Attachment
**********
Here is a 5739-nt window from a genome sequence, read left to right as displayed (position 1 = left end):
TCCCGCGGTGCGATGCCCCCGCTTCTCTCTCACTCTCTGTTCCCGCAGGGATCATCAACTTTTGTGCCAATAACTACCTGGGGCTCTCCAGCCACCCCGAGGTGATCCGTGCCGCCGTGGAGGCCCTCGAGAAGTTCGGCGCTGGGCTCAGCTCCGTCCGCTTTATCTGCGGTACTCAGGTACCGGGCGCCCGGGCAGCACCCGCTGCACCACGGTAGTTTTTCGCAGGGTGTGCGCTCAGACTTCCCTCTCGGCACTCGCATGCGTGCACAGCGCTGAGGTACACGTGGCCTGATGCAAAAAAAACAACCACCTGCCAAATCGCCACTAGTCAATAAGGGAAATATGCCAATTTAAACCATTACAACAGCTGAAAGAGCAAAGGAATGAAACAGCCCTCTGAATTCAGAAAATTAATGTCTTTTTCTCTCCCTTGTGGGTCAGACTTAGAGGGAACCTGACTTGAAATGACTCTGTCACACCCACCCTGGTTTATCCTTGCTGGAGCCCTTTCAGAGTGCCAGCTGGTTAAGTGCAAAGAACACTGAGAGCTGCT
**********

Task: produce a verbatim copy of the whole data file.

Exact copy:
Here is a 5739-nt window from a genome sequence, read left to right as displayed (position 1 = left end):
TCCCGCGGTGCGATGCCCCCGCTTCTCTCTCACTCTCTGTTCCCGCAGGGATCATCAACTTTTGTGCCAATAACTACCTGGGGCTCTCCAGCCACCCCGAGGTGATCCGTGCCGCCGTGGAGGCCCTCGAGAAGTTCGGCGCTGGGCTCAGCTCCGTCCGCTTTATCTGCGGTACTCAGGTACCGGGCGCCCGGGCAGCACCCGCTGCACCACGGTAGTTTTTCGCAGGGTGTGCGCTCAGACTTCCCTCTCGGCACTCGCATGCGTGCACAGCGCTGAGGTACACGTGGCCTGATGCAAAAAAAACAACCACCTGCCAAATCGCCACTAGTCAATAAGGGAAATATGCCAATTTAAACCATTACAACAGCTGAAAGAGCAAAGGAATGAAACAGCCCTCTGAATTCAGAAAATTAATGTCTTTTTCTCTCCCTTGTGGGTCAGACTTAGAGGGAACCTGACTTGAAATGACTCTGTCACACCCACCCTGGTTTATCCTTGCTGGAGCCCTTTCAGAGTGCCAGCTGGTTAAGTGCAAAGAACACTGAGAGCTGCT